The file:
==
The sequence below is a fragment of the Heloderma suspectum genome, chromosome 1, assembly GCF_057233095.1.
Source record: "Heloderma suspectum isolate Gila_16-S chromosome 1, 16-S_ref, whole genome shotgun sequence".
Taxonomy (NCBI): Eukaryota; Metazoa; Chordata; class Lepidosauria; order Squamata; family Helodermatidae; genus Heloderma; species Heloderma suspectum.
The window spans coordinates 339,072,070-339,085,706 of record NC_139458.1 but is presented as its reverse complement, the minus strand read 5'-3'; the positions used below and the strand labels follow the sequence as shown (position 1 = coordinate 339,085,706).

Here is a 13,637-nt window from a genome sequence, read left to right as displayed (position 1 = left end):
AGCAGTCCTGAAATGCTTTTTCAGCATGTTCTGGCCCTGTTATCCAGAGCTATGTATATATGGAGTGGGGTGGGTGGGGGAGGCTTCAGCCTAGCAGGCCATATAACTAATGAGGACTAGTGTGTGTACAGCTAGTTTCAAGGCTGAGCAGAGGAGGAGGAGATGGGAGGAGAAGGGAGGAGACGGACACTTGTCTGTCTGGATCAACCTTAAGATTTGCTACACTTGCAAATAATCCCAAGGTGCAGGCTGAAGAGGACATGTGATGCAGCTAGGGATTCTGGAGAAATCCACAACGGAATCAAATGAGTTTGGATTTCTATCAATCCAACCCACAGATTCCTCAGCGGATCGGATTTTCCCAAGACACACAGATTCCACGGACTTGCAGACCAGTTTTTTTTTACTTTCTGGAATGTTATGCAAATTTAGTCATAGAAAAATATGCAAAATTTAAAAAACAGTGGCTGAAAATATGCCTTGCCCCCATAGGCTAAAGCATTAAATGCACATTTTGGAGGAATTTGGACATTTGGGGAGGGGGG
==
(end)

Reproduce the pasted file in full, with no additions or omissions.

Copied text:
The sequence below is a fragment of the Heloderma suspectum genome, chromosome 1, assembly GCF_057233095.1.
Source record: "Heloderma suspectum isolate Gila_16-S chromosome 1, 16-S_ref, whole genome shotgun sequence".
Taxonomy (NCBI): Eukaryota; Metazoa; Chordata; class Lepidosauria; order Squamata; family Helodermatidae; genus Heloderma; species Heloderma suspectum.
The window spans coordinates 339,072,070-339,085,706 of record NC_139458.1 but is presented as its reverse complement, the minus strand read 5'-3'; the positions used below and the strand labels follow the sequence as shown (position 1 = coordinate 339,085,706).

Here is a 13,637-nt window from a genome sequence, read left to right as displayed (position 1 = left end):
AGCAGTCCTGAAATGCTTTTTCAGCATGTTCTGGCCCTGTTATCCAGAGCTATGTATATATGGAGTGGGGTGGGTGGGGGAGGCTTCAGCCTAGCAGGCCATATAACTAATGAGGACTAGTGTGTGTACAGCTAGTTTCAAGGCTGAGCAGAGGAGGAGGAGATGGGAGGAGAAGGGAGGAGACGGACACTTGTCTGTCTGGATCAACCTTAAGATTTGCTACACTTGCAAATAATCCCAAGGTGCAGGCTGAAGAGGACATGTGATGCAGCTAGGGATTCTGGAGAAATCCACAACGGAATCAAATGAGTTTGGATTTCTATCAATCCAACCCACAGATTCCTCAGCGGATCGGATTTTCCCAAGACACACAGATTCCACGGACTTGCAGACCAGTTTTTTTTTACTTTCTGGAATGTTATGCAAATTTAGTCATAGAAAAATATGCAAAATTTAAAAAACAGTGGCTGAAAATATGCCTTGCCCCCATAGGCTAAAGCATTAAATGCACATTTTGGAGGAATTTGGACATTTGGGGAGGGGGG